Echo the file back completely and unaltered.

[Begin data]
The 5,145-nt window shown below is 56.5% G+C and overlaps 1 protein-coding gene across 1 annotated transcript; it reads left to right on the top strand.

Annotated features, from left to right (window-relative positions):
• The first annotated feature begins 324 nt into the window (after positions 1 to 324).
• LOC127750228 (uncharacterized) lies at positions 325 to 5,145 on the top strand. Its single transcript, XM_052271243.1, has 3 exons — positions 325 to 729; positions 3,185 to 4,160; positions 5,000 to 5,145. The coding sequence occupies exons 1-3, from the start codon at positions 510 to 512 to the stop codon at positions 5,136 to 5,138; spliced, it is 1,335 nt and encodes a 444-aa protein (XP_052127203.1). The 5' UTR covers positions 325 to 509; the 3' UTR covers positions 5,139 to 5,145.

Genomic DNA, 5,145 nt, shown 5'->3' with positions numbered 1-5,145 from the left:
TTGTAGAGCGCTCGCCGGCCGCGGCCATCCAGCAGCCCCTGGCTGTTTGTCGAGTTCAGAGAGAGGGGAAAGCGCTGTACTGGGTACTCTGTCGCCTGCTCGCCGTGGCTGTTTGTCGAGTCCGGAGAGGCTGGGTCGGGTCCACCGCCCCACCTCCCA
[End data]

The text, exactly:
The 5,145-nt window shown below is 56.5% G+C and overlaps 1 protein-coding gene across 1 annotated transcript; it reads left to right on the top strand.

Annotated features, from left to right (window-relative positions):
• The first annotated feature begins 324 nt into the window (after positions 1 to 324).
• LOC127750228 (uncharacterized) lies at positions 325 to 5,145 on the top strand. Its single transcript, XM_052271243.1, has 3 exons — positions 325 to 729; positions 3,185 to 4,160; positions 5,000 to 5,145. The coding sequence occupies exons 1-3, from the start codon at positions 510 to 512 to the stop codon at positions 5,136 to 5,138; spliced, it is 1,335 nt and encodes a 444-aa protein (XP_052127203.1). The 5' UTR covers positions 325 to 509; the 3' UTR covers positions 5,139 to 5,145.

Genomic DNA, 5,145 nt, shown 5'->3' with positions numbered 1-5,145 from the left:
TTGTAGAGCGCTCGCCGGCCGCGGCCATCCAGCAGCCCCTGGCTGTTTGTCGAGTTCAGAGAGAGGGGAAAGCGCTGTACTGGGTACTCTGTCGCCTGCTCGCCGTGGCTGTTTGTCGAGTCCGGAGAGGCTGGGTCGGGTCCACCGCCCCACCTCCCA